- Nov 2005
Supreme Court takes up warrantless cellphone searchesThe U.S. Supreme Court has agreed to hear a case this term that experts are calling a "blockbuster" and could have significant implications on one's expectations of privacy.
The case, Carpenter v. U.S., raises the question of whether the federal government's search and seizure of cellphone records without a warrant violates the Fourth Amendment.
The case stems from a string of armed robberies in Ohio and Michigan in 2010 and 2011. During its investigation into the robberies, the federal government applied for and obtained court orders to access cellphone location records for several suspects, including Timothy Carpenter, the lead plaintiff in the case.
The government received several months of information, including the dates and times of calls, as well as "cell site information for the target telephones at call origination and at call termination for incoming and outgoing calls." Cell site information location is the information generated with a cellphone communicates with a nearby cell tower. According to the National Association of Criminal Defense Lawyers, that information from cell towers can mark that phone's location, allowing "law enforcement to piece together past events, 9 for example, by connecting a suspect to the location of a past crime."
The court order that addressed Carpenter was specifically directed toward MetroPCS, his cellphone provider, and the company handed over 127 days of cell-site information, or location records, which showed 12,898 separate points of location data.
Carpenter was ultimately convicted in part because of the cell site location information turned over to the federal government. He appealed to the U.S. Sixth Circuit Court of Appeals, arguing the federal government violated his Fourth Amendment rights, which protects Americans from unreasonable searches and seizures, when they obtained the records without a warrant. To obtain a warrant, the government must demonstrate probable cause, a higher burden for the government to meet. But to obtain the court order, the government need only demonstrate "reasonable grounds" to believe the cell location information is relevant to law enforcement's investigation.
The Sixth Circuit Court of Appeals disagreed, and said a warrant isn't required under the Fourth Amendment. The ACLU then petitioned the Supreme Court to hear the case.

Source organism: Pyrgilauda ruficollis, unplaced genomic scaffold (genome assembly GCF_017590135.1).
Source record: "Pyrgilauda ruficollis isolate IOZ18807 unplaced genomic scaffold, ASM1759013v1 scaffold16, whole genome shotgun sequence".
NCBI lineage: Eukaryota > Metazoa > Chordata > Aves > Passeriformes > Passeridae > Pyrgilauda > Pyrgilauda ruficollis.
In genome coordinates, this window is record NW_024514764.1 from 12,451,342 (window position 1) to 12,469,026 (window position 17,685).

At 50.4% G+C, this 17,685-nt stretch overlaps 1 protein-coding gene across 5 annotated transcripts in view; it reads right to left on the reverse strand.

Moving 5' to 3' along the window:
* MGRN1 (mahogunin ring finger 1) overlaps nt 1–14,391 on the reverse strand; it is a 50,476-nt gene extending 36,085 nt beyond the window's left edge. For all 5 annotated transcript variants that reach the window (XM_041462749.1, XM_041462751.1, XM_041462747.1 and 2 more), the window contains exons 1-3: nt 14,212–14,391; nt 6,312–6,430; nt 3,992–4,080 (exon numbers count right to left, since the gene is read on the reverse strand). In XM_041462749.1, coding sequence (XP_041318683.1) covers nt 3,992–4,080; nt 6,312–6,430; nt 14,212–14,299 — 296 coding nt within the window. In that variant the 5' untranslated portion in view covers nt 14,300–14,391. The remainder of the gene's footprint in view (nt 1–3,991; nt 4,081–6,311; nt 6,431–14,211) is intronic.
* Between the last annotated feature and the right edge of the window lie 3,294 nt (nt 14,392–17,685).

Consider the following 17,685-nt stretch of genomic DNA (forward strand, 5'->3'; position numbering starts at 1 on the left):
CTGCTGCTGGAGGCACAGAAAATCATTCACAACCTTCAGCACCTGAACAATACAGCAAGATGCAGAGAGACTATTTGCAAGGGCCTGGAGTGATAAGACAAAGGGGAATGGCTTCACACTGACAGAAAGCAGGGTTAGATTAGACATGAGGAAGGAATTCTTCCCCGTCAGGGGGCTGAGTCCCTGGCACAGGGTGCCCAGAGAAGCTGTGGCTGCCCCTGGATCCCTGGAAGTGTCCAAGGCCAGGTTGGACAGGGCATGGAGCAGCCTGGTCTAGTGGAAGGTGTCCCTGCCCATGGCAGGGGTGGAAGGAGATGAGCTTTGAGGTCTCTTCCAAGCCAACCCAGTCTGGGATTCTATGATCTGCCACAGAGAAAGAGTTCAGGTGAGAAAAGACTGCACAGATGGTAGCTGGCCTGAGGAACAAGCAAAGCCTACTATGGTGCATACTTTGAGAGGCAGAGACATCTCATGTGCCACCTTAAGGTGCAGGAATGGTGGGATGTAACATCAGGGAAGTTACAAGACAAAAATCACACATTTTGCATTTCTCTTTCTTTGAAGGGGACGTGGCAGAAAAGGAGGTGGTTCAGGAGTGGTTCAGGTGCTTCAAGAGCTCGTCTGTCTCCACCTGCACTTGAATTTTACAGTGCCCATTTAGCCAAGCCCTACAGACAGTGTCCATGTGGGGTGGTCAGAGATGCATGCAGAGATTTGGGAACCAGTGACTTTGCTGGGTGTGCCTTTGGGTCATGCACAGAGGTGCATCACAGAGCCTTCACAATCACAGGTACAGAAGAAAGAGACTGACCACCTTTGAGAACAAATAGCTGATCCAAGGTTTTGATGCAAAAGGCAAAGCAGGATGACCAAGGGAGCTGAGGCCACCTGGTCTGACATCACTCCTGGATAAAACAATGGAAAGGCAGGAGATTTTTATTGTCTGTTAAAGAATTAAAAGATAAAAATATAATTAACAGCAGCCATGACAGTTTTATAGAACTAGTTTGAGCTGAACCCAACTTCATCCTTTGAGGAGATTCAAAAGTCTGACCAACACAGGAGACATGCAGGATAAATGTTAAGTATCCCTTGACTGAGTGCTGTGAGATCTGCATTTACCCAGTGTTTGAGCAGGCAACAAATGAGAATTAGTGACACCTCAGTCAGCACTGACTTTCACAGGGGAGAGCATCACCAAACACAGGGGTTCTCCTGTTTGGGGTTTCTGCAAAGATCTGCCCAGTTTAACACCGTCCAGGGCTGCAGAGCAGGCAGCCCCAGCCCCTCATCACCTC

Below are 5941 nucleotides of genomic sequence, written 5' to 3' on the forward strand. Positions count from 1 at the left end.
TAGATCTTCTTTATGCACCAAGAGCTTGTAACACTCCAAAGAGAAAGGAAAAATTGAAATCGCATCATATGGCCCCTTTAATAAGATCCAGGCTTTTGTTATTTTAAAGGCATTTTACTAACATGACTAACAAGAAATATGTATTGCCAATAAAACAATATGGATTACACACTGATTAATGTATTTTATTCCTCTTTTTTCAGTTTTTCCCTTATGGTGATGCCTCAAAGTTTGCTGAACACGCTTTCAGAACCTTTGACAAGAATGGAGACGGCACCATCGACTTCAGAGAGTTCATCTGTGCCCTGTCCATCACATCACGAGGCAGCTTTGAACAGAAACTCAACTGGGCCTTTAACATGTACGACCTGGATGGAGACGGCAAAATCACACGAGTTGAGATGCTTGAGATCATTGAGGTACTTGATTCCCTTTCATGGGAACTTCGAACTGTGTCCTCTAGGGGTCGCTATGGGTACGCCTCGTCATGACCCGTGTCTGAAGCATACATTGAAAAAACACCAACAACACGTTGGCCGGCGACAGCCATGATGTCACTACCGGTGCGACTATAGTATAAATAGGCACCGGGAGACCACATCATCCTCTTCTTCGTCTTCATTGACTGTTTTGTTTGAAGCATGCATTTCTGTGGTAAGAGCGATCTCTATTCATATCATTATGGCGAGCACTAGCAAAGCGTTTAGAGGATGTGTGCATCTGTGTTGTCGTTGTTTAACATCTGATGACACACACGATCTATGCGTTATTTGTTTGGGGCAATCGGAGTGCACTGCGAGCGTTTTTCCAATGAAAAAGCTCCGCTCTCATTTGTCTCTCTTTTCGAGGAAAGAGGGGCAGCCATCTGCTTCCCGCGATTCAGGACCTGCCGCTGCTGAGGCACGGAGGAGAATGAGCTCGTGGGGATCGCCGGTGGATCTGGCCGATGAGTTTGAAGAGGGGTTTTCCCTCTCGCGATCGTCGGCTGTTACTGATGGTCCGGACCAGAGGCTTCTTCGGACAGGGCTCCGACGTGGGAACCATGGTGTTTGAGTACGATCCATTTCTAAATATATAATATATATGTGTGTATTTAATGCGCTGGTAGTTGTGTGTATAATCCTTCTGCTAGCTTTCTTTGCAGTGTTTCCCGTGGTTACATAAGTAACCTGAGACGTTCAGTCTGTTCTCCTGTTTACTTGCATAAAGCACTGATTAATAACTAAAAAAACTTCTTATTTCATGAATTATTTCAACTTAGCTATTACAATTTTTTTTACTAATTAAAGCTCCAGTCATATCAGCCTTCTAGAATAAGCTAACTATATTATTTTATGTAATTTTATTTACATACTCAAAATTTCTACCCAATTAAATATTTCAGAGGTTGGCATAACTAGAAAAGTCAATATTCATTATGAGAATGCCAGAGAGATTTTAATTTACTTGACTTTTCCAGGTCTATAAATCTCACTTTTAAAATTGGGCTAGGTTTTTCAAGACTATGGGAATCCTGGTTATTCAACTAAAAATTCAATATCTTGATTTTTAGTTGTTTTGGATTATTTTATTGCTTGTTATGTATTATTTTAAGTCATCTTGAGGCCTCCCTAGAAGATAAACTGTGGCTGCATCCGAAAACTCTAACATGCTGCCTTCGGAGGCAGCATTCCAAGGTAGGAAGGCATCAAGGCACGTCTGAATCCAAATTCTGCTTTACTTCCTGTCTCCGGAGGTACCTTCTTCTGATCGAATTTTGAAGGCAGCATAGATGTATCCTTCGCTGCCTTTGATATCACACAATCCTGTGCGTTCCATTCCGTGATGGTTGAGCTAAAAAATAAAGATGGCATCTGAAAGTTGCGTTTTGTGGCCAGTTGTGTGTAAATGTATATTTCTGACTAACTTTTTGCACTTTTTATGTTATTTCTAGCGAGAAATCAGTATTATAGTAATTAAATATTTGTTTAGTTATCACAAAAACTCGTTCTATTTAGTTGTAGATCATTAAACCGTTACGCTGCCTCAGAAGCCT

Carpenter's case focuses specifically on cell-site location information, but experts say the case forces the court to confront whether a decades-old legal theory has become outdated in the digital age.
"When the Supreme Court decides a case like this, it has ripple effects throughout society. The real decision in this case is about what the third-party doctrine is going to look like in the 21st century," said Wesley Hottot, a lawyer with the Institute for Justice. "In the new world in which we live where companies have vast amounts of data, are we going to have a legal rule where the federal government can freely get all of that, or are we going to have a more nuanced approach that says the government can sometimes get that information based on certain protections?"
Under current law, the federal government isn't required to obtain a warrant to get cellphone location information under what's known as the "third-party doctrine," derived from two Supreme Court decisions from the 1970s.
The Supreme Court said when a customer gives information to a third-party, such as a phone company, the customer has lost the expectation of privacy by voluntarily handing it over to that third party. That party, the Supreme Court said, can then do whatever it wants with it, including giving it to the government.
It's high time this issue be decided. When the previous, outdated precedent was established, it had no idea regarding the extent of capability that would exist today.
Our governmental practice of using cell phone data to track people should require a warrant.